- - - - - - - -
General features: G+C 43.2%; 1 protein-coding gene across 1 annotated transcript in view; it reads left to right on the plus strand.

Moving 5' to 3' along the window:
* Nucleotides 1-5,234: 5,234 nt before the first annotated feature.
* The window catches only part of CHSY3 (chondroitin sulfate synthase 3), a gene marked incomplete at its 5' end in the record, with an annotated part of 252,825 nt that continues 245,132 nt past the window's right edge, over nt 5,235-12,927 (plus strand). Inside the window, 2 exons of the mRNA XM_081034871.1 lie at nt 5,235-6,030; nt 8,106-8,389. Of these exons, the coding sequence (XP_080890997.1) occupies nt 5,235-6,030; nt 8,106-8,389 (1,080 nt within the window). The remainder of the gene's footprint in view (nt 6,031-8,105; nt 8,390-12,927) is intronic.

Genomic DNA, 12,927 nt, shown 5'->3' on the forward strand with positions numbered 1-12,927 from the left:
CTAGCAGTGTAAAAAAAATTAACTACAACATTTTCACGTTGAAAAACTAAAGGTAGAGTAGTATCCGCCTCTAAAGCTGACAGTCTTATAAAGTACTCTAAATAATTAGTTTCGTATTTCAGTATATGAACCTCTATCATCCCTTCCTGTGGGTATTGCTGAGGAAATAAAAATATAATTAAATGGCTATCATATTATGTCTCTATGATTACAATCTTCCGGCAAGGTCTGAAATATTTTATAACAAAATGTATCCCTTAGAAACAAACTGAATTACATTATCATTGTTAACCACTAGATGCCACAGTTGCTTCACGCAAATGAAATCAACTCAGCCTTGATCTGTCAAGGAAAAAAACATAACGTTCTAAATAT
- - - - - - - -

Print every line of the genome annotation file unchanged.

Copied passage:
General features: G+C 43.2%; 1 protein-coding gene across 1 annotated transcript in view; it reads left to right on the plus strand.

Moving 5' to 3' along the window:
* Nucleotides 1-5,234: 5,234 nt before the first annotated feature.
* The window catches only part of CHSY3 (chondroitin sulfate synthase 3), a gene marked incomplete at its 5' end in the record, with an annotated part of 252,825 nt that continues 245,132 nt past the window's right edge, over nt 5,235-12,927 (plus strand). Inside the window, 2 exons of the mRNA XM_081034871.1 lie at nt 5,235-6,030; nt 8,106-8,389. Of these exons, the coding sequence (XP_080890997.1) occupies nt 5,235-6,030; nt 8,106-8,389 (1,080 nt within the window). The remainder of the gene's footprint in view (nt 6,031-8,105; nt 8,390-12,927) is intronic.

Genomic DNA, 12,927 nt, shown 5'->3' on the forward strand with positions numbered 1-12,927 from the left:
CTAGCAGTGTAAAAAAAATTAACTACAACATTTTCACGTTGAAAAACTAAAGGTAGAGTAGTATCCGCCTCTAAAGCTGACAGTCTTATAAAGTACTCTAAATAATTAGTTTCGTATTTCAGTATATGAACCTCTATCATCCCTTCCTGTGGGTATTGCTGAGGAAATAAAAATATAATTAAATGGCTATCATATTATGTCTCTATGATTACAATCTTCCGGCAAGGTCTGAAATATTTTATAACAAAATGTATCCCTTAGAAACAAACTGAATTACATTATCATTGTTAACCACTAGATGCCACAGTTGCTTCACGCAAATGAAATCAACTCAGCCTTGATCTGTCAAGGAAAAAAACATAACGTTCTAAATAT